Friday, November 11, 2011

City votes to keep fluoride in our water

TORONTO - The city’s budget committee flushed a surprise motion Thursday to remove fluoride from Toronto’s water supply.

But the committee did approve a 9% increase in water rates and a garbage rate freeze.

The residential garbage rate freeze comes with a price, councillors voted to toss out pickup of extra recyclables that don’t fit in residents’ blue bins and to drop the number of community environment days from 44, one in each councillors’ ward, to just 11 across the city.

Currently, Toronto residents can leave overflow recyclables in clear plastic bags for free pickup when they put out their blue bins.

Budget chief Mike Del Grande tried unsuccessfully to get the committee to remove fluoride from the water - a move that would save around $2 million.

“I have difficulty with putting anything in anything that is not required to be there,” Del Grande said. “It’s not the 1940’s and 1930’s or whatever where people’s teeth were rotting, etc. There is toothpaste that has fluoride in them, there is all kinds of other things.”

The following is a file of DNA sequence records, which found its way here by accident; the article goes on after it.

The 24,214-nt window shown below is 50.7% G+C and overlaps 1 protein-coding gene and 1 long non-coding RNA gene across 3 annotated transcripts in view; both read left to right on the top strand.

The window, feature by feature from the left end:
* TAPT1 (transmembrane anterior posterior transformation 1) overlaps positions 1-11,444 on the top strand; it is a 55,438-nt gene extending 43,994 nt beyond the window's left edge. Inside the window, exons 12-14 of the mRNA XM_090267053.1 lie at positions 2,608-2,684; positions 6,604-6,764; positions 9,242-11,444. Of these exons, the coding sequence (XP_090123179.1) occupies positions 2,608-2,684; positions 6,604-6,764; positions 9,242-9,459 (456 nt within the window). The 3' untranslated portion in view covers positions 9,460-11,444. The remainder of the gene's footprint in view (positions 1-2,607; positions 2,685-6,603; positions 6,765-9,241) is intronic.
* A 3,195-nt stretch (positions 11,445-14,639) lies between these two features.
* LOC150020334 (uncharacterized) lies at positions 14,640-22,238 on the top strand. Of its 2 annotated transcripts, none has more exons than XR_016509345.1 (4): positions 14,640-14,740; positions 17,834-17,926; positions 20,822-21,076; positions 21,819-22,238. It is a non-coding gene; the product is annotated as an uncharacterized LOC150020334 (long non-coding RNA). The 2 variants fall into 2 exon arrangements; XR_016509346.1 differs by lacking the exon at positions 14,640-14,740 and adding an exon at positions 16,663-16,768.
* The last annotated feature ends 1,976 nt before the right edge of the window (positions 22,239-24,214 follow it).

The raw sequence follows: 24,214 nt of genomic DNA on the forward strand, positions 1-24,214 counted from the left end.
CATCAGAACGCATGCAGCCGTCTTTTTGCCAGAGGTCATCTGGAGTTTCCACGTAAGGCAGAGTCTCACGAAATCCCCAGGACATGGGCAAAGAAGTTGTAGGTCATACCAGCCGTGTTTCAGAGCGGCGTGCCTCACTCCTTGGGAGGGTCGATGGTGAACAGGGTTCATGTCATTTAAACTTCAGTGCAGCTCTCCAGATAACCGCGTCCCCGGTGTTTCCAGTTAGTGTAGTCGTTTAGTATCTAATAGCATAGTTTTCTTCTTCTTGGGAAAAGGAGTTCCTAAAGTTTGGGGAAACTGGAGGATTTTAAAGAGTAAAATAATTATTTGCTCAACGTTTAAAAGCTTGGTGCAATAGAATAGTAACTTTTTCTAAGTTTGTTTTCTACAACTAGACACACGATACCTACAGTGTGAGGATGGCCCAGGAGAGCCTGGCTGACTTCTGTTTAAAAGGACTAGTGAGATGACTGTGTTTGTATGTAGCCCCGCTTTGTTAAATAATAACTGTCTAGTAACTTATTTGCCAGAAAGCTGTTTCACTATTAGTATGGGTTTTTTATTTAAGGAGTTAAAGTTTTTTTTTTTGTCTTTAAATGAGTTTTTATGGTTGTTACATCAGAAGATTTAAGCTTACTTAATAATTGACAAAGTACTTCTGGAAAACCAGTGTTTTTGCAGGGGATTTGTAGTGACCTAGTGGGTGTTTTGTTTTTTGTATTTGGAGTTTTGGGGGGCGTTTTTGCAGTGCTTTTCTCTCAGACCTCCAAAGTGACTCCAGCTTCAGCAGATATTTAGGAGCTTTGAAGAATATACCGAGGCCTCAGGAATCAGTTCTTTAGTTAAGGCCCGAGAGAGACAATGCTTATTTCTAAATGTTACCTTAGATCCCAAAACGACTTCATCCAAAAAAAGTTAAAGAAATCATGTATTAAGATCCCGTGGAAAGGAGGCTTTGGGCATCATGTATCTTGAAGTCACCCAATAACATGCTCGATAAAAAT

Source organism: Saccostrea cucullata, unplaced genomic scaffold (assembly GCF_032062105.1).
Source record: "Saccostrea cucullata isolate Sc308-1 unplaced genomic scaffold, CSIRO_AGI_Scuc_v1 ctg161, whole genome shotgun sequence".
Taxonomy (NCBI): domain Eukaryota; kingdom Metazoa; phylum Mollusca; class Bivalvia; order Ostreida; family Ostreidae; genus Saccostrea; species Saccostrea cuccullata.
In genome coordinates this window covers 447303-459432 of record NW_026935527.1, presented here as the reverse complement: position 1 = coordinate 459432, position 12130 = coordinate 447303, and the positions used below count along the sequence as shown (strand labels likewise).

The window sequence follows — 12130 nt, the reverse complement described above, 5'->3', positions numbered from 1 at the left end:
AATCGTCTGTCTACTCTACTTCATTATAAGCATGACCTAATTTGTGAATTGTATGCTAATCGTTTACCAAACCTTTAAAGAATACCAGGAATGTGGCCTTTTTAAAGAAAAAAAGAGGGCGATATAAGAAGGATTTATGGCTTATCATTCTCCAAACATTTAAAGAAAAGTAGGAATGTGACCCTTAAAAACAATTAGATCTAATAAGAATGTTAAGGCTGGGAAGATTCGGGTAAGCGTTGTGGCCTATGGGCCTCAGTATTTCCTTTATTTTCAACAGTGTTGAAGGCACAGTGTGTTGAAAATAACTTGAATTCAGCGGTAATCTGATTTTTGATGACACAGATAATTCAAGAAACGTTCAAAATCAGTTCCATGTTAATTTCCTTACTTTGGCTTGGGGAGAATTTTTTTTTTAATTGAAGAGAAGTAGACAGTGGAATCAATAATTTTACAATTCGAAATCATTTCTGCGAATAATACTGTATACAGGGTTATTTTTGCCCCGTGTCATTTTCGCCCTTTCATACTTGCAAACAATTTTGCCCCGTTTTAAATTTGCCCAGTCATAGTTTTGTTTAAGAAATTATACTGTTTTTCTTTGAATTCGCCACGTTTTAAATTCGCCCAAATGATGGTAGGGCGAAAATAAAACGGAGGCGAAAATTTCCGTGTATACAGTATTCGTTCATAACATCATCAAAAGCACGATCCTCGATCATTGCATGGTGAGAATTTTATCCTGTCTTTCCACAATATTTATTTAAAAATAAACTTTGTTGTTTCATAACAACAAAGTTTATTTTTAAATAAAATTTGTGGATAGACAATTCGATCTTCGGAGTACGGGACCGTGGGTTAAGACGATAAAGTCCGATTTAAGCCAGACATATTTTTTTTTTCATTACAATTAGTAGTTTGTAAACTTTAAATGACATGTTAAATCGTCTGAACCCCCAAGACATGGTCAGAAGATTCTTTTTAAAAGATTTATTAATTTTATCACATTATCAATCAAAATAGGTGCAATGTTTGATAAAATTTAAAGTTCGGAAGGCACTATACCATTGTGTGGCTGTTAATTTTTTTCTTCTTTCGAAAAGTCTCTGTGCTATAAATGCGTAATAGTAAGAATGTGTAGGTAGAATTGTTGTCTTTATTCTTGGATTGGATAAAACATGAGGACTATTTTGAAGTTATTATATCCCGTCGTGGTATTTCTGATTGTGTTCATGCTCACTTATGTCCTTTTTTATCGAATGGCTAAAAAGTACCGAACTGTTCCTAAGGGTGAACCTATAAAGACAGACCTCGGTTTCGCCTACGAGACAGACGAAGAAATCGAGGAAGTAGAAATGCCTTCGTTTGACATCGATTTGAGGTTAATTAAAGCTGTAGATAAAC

Del Grande argued council, not the public health board, needs to have a debate on fluoride in the water supply.

“Why take fluoride into your body if you don’t have to? That’s my position,” he said.

After the committee voted down his motion, Del Grande said he won’t push the issue at executive committee.

Councillor Chin Lee voted against the two budgets and said he’s not sure whether he’ll support them at city council.

Councillor Gord Perks described the approved garbage budget as “a big whopping increase for tenants and no increase for homeowners.”

He argued with a “modest increase” in the garbage fees the city could still provide pickup of extra recyclables from single-family homes.

Councillor Mike Layton was baffled staff would suggest getting rid of overflow recycling pickup.

“You gotta be joking, seriously,” Layton told the committee.

Public Works chairman Denzil Minnan-Wong said residents can get a bigger bin if their blue bin is overflowing with recyclables.

“Or they’ll have to wait until the next go around,” he said.

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